- Karen Hildebrand, Ohio Library and Reading Consultant

 

Kaner, Etta. (2013). And the winner is…Amazing animal athletes. Illus. by David Anderson. Tonawanda, NY: Kids Can Press.

and the winner isWith illustrations and information about various types of habitats, this text features an imaginary World Animal Games in which animals compete against each other to prove their prowess in various events. Walrus and Cockatoo banter while introducing the competition. The events include the high jump, sprinting, weight lifting, swimming, the long jump, aerobatics, and the marathon. Several competitors are described, and then guesses are made about who might win. Each time the winner of the event is revealed, and then his/her time is compared to the most accomplished human athlete’s. Some of the winners are surprising while others are predictable. While the other animals watch the competitors, their observations about what they are seeing add to the fun. Thumbnail sketches provide additional information such as food and habitat about the animals in the completion. Human athletes simply can’t compare to these athletic animals. Readers will love the cartoonlike illustrations and shake their heads at these amazing feats by animals.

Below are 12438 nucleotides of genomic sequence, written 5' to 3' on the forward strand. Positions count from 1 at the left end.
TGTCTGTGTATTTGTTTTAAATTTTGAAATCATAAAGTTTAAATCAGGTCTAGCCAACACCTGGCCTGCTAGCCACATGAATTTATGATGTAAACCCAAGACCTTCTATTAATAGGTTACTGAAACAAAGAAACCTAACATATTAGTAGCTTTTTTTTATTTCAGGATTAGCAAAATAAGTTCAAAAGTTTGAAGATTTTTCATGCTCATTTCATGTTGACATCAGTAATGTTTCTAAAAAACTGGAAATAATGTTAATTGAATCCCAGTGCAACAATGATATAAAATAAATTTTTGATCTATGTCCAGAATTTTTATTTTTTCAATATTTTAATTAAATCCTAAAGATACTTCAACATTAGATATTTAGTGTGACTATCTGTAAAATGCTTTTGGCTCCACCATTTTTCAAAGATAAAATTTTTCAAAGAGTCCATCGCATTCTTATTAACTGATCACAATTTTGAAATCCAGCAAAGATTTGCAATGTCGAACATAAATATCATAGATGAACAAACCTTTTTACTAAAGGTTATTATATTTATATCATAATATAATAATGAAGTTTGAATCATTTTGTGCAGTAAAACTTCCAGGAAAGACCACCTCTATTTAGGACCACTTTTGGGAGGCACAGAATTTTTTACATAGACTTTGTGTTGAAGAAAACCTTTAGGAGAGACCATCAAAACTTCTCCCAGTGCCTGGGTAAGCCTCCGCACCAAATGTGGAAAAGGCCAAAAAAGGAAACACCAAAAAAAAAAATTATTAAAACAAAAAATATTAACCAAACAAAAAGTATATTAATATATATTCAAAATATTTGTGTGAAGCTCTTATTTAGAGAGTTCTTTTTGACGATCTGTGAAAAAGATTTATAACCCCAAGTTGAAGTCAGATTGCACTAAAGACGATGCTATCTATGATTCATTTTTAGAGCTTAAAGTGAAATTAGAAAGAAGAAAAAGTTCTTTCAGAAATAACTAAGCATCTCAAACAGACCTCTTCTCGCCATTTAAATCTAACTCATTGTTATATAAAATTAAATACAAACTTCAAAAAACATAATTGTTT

- Barbara A. Ward, Washington State University Pullman

 

Loxton, Daniel. (2013). Tales of prehistoric life: Pterosaur trouble. Illus. by Daniel Loxton with Jim W. W. Smith. Tonawanda, NY: Kids Can Press.